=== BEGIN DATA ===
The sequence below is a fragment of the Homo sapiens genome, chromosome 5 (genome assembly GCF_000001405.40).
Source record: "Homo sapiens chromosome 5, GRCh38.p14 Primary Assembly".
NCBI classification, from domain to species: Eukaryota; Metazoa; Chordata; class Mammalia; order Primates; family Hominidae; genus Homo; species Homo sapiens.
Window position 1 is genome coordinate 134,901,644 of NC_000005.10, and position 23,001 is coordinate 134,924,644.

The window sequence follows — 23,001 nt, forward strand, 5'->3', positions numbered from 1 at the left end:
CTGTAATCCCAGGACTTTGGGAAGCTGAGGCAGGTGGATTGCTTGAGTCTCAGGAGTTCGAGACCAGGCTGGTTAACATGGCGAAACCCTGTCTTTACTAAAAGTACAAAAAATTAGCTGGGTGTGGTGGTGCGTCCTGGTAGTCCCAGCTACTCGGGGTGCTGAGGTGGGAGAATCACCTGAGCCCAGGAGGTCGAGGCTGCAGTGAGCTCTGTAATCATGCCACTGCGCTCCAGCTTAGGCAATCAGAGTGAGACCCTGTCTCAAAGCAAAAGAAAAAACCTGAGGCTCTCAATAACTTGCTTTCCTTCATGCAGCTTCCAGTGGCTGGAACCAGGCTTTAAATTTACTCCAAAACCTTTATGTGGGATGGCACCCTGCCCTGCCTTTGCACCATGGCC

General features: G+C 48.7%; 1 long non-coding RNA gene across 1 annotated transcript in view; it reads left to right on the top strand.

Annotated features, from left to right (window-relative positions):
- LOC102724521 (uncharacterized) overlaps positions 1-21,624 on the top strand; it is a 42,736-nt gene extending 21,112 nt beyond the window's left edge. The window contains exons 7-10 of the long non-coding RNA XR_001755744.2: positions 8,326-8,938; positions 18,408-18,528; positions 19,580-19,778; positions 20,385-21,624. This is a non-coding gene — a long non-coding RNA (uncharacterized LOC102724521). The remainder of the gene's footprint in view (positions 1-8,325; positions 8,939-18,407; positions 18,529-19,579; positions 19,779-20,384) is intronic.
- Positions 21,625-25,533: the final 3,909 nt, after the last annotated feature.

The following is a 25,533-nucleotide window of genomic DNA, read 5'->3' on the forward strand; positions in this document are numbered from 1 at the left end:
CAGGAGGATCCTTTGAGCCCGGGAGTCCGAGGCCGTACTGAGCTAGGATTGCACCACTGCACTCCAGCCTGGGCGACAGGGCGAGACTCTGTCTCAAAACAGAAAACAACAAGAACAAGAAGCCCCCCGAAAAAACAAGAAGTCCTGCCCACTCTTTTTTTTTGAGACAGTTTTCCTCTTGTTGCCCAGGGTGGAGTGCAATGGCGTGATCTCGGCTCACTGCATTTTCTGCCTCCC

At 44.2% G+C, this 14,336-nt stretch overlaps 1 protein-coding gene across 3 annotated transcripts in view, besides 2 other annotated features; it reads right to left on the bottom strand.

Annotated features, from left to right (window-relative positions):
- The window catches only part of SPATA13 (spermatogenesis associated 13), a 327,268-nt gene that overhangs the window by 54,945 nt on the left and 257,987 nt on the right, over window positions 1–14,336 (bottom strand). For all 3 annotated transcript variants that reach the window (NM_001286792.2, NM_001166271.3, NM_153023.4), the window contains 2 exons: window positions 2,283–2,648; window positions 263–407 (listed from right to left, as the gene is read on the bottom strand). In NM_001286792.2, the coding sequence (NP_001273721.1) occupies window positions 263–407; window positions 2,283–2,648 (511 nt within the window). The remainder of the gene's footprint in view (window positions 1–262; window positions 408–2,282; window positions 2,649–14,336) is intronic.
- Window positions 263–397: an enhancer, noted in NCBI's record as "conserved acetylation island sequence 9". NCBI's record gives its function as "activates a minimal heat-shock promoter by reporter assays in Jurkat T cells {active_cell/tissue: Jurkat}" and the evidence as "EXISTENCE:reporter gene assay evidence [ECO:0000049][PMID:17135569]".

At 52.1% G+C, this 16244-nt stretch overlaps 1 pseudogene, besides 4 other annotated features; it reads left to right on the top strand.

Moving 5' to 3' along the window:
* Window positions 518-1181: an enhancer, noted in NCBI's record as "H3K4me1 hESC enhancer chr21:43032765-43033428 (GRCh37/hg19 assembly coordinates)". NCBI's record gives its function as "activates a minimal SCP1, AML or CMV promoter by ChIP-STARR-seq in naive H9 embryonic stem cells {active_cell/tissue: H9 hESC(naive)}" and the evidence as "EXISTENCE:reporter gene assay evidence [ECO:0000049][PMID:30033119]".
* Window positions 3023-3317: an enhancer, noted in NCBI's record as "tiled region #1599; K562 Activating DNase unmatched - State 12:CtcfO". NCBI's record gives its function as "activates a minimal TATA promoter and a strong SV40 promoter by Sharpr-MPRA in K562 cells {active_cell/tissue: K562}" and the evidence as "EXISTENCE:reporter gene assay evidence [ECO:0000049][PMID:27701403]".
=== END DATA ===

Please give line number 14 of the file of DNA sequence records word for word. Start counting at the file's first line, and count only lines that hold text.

Annotated features, from left to right (window-relative positions):